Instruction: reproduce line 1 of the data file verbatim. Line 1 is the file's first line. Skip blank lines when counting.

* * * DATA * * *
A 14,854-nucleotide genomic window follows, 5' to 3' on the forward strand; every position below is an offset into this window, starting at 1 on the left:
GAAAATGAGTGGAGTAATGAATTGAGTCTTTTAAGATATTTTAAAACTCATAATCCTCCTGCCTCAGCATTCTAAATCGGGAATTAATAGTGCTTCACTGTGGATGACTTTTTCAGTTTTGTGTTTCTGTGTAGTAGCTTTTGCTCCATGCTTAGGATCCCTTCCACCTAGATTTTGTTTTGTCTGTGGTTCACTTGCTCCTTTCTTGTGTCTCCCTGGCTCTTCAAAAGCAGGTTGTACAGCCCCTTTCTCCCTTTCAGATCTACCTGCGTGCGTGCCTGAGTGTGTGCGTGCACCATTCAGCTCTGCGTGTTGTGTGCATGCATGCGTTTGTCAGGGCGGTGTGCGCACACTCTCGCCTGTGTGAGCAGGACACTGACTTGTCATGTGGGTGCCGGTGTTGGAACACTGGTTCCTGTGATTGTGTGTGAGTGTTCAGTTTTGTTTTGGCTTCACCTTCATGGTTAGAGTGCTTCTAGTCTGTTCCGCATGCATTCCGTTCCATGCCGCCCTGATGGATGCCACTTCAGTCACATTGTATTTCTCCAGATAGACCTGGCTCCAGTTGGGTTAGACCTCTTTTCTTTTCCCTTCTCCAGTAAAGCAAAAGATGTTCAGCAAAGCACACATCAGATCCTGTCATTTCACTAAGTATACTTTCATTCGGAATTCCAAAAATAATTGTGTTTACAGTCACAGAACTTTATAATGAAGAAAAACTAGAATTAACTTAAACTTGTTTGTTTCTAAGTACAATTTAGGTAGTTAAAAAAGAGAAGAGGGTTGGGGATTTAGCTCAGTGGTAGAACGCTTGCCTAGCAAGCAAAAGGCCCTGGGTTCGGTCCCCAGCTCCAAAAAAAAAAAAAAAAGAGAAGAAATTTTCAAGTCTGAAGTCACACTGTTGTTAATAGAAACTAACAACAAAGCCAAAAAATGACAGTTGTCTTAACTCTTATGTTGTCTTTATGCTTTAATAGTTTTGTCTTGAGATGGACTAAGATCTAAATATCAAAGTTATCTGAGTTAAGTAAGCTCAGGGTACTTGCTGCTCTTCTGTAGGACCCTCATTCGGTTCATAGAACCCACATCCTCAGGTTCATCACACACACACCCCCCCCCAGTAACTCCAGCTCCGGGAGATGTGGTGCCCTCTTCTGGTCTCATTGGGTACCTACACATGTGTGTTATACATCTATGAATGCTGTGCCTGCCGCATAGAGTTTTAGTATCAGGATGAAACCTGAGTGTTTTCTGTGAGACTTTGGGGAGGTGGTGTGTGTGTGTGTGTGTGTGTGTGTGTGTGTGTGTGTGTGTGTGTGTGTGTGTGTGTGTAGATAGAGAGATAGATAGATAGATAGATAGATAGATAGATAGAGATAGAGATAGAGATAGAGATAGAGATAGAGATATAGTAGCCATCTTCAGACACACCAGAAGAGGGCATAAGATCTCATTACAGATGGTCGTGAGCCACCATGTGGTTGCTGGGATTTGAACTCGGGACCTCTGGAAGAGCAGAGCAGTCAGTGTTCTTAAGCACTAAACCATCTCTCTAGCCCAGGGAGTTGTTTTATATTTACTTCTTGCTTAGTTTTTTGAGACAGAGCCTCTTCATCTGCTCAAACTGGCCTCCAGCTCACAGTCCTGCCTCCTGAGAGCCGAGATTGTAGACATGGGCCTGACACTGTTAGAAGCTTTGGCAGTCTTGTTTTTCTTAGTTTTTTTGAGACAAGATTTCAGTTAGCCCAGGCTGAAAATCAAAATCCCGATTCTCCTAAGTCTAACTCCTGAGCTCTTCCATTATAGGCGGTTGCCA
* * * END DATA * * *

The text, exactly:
A 14,854-nucleotide genomic window follows, 5' to 3' on the forward strand; every position below is an offset into this window, starting at 1 on the left: